Bike fitting at Corridori Cycle Sport

Nice day today.  I decided to try and sort out my position on the bike. 

Last year I was able to ride and ride without hardly a single ache or pain.  This year has been a bit different, not least I suspect as I’ve been working much harder on the bike – not so much in terms of volume, but of a much increased intensity.  Also on long climbs I’ve been finding that my back has been getting really sore.

After a tip-off from PaulS I decided to book myself in for a session at Corridori Cycle Sport, which is out near Epsom.  They are an official Specialized Body Geometry Bike Fit centre and the fitting is based on the ideas of famous cycling doctor Dr Andy Pruitt.

The Shop

I turned up at the shop a little early in the hope that they might be able to give my bike a mini-service as it hasn’t been quite the same after the disassembly and reassembly necessary for the trip to Majorca.  The bike was whisked off and I was offered a cup of tea!  How about that for service?

The shop is owned and staffed by cyclists which is fantastic.  Better still it is staffed by cyclists that know how to provide customer service.  The shop is very modern, has wooden floors, is very neat and organised and they have some good kit.  Specialized is the primary brand sold but Bianchi and Van Nicholas are also in evidence.

The shop is owned by Guy Rowland who has raced with Chris Boardman and is a National Champion on the track in his own right.  The manager, Paul Smith, has been involved in cycling for over 20 years and was going to be doing my ‘fit’.

The Fit

Paul was really friendly and instantly put me at ease.  He went to a lot of trouble explaining how the session would proceed and patiently explained every aspect of the fitting process.  This involved some questions about my cycling history, my goals and existing problems.

Various physical checks were then performed including flexibility and movement tests, the whole time Paul going to great lengths to make sure that I understood what was happening and why.  Despite being a terrible listener and generally disliking being instructed I found it really enjoyable.  Paul’s combination of knowledge, experience and evident enthusiasm made the whole process really enjoyable.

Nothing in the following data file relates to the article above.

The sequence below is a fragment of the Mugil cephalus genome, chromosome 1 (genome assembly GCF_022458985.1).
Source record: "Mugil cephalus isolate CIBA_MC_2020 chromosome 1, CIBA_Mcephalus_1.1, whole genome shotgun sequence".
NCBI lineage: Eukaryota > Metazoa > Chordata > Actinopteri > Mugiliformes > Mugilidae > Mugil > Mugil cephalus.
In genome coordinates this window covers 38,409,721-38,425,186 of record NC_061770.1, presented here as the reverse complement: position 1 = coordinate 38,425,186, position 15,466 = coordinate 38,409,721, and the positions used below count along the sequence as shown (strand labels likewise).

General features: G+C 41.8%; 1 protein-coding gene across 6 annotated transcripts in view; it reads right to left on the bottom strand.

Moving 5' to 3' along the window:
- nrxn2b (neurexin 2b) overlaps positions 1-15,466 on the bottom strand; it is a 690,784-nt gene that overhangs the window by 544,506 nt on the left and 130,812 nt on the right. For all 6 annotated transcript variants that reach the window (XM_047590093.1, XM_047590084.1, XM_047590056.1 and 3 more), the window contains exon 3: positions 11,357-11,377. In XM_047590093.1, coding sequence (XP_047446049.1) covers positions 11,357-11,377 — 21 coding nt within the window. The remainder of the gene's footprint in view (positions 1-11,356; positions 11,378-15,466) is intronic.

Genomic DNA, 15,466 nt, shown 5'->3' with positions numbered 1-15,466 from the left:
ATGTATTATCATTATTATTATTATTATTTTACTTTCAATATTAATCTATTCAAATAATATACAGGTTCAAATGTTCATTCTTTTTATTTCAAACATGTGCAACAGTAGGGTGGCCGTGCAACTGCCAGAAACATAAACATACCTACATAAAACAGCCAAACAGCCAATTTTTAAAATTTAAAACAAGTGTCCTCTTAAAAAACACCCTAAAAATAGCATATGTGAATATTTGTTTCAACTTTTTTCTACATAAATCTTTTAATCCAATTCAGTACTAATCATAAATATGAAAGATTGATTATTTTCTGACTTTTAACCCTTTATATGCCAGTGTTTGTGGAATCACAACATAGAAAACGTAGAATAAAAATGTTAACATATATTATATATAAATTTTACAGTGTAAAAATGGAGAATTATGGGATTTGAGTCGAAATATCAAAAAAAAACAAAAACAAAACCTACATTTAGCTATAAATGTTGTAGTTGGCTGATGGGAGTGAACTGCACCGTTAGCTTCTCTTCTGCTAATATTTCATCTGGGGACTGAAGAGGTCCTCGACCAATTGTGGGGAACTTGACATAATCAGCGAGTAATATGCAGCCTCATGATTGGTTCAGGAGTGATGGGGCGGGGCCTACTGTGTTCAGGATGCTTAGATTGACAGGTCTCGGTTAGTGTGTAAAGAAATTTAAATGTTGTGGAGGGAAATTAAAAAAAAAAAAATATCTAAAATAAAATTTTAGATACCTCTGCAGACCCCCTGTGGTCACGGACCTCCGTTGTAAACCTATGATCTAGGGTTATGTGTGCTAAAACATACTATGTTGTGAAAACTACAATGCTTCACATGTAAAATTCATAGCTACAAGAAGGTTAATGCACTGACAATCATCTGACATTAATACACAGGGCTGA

The next stage involved me getting on the bike which had been set up on a turbo.  I pedalled away while Paul went off to make another cup of tea – awesome :-) .  After more close inspection and measurements a few adjustments were made to the bike.  I’d also decided to get myself some proper bling shoes too – how about these bad boys?

Once the saddle and cleats had been set up we worked on the front end of the bike, specifically raising the stem a little and trying different length stems.  It became apparent that I had been over-reaching and needed a shorter stem.  Alas they didn’t have a suitable one in stock but not too worry.

Throughout the fit there was no hard sell, in fact quite the opposite.  If anything I was actively discouraged from ‘treating myself’.

So all done.  If I’ve made this sound like a quick process then that’s a false impression.  The total fit took almost 3 hours!  And only cost £120 – which is outrageously value.  The whole session was really informative and enjoyable and totally unhurried, which is not a reflection of a lack of diligence but instead of care and attention to detail.


In the end the changes that were made were relatively minor, but that is to be expected.   The full report can be downloaded here.

My seat was raised quite a lot, my cleat angled differently and insoles placed into my shoes and I’ve since purchased a shorter stem. The shoes, and I think specifically the insoles, instantly made a tremendous amount of difference.  When I first got out of a saddle to power up a hill I couldn’t believe how much more stable I felt.  I’ve no doubt that raising the saddle will eventually yield considerable advantages once my legs have adjusted to the new position and hopefully the shorter stem and raised bars will help with the sore back.

In the end for every hour on the bike there’s around 5000 pedal revolutions – it only takes something to be slightly wrong for problems to multiply.

In addition I now know how and what to measure on my bike and how to set up my other bikes.  Teach a man to fish and all that.

Could the service offered by Corridori been any better?  Hardly.  It’s ludicrously cheap given the time, care, knowledge and experience invested in the session.  A 10% discount is offered on any products that are purchased in the store.  The mini-service was completed at no cost!

OK – two minor areas of possible improvement.  It would have been great to leave the store fully sorted but there wasn’t much in the way of replacement stems that I needed.  This seems a bit of an odd oversight.  I was not surprised to have confirmed that I have tight hamstrings and it would have been great to have been offered advice on exercises that might help.

Overall I recommend the service to anyone.  Cyclists spend crazy amounts of money to shave a few grams of their bikes.  To not make such a small investment that can make so much difference to the riding experience and give real long term benefits would be nuts.